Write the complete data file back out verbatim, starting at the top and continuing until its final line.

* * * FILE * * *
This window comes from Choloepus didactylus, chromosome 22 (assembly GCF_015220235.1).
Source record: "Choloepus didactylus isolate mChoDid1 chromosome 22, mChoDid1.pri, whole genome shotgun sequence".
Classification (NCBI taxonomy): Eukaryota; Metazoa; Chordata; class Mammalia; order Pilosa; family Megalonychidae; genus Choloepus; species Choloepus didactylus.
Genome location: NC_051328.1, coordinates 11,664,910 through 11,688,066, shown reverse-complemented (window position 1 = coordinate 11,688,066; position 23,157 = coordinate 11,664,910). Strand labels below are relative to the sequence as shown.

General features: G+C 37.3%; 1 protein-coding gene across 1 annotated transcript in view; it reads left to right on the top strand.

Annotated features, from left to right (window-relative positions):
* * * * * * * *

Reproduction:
This window comes from Choloepus didactylus, chromosome 22 (assembly GCF_015220235.1).
Source record: "Choloepus didactylus isolate mChoDid1 chromosome 22, mChoDid1.pri, whole genome shotgun sequence".
Classification (NCBI taxonomy): Eukaryota; Metazoa; Chordata; class Mammalia; order Pilosa; family Megalonychidae; genus Choloepus; species Choloepus didactylus.
Genome location: NC_051328.1, coordinates 11,664,910 through 11,688,066, shown reverse-complemented (window position 1 = coordinate 11,688,066; position 23,157 = coordinate 11,664,910). Strand labels below are relative to the sequence as shown.

General features: G+C 37.3%; 1 protein-coding gene across 1 annotated transcript in view; it reads left to right on the top strand.

Annotated features, from left to right (window-relative positions):